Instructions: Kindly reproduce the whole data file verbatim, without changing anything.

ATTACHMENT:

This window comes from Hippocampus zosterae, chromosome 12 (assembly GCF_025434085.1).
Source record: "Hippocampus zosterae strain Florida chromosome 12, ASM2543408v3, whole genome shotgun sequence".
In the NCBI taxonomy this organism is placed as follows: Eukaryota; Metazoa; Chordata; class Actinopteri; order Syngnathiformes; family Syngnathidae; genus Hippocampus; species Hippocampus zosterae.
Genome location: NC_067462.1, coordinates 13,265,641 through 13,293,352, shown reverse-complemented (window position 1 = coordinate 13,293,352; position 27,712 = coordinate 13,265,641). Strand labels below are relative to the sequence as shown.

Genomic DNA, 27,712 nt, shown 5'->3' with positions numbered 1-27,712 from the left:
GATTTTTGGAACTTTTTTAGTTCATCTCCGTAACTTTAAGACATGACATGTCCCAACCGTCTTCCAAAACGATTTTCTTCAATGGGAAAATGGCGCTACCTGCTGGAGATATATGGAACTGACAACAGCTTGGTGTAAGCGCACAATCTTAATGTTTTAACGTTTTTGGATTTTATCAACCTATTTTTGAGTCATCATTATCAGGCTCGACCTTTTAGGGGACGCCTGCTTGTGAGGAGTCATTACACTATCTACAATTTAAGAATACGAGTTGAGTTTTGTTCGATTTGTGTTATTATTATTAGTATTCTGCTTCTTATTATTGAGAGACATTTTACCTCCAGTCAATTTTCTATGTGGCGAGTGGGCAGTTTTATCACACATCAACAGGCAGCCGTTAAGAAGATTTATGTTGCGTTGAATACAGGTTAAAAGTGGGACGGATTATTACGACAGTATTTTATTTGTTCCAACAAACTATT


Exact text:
This window comes from Hippocampus zosterae, chromosome 12 (assembly GCF_025434085.1).
Source record: "Hippocampus zosterae strain Florida chromosome 12, ASM2543408v3, whole genome shotgun sequence".
In the NCBI taxonomy this organism is placed as follows: Eukaryota; Metazoa; Chordata; class Actinopteri; order Syngnathiformes; family Syngnathidae; genus Hippocampus; species Hippocampus zosterae.
Genome location: NC_067462.1, coordinates 13,265,641 through 13,293,352, shown reverse-complemented (window position 1 = coordinate 13,293,352; position 27,712 = coordinate 13,265,641). Strand labels below are relative to the sequence as shown.

Genomic DNA, 27,712 nt, shown 5'->3' with positions numbered 1-27,712 from the left:
GATTTTTGGAACTTTTTTAGTTCATCTCCGTAACTTTAAGACATGACATGTCCCAACCGTCTTCCAAAACGATTTTCTTCAATGGGAAAATGGCGCTACCTGCTGGAGATATATGGAACTGACAACAGCTTGGTGTAAGCGCACAATCTTAATGTTTTAACGTTTTTGGATTTTATCAACCTATTTTTGAGTCATCATTATCAGGCTCGACCTTTTAGGGGACGCCTGCTTGTGAGGAGTCATTACACTATCTACAATTTAAGAATACGAGTTGAGTTTTGTTCGATTTGTGTTATTATTATTAGTATTCTGCTTCTTATTATTGAGAGACATTTTACCTCCAGTCAATTTTCTATGTGGCGAGTGGGCAGTTTTATCACACATCAACAGGCAGCCGTTAAGAAGATTTATGTTGCGTTGAATACAGGTTAAAAGTGGGACGGATTATTACGACAGTATTTTATTTGTTCCAACAAACTATT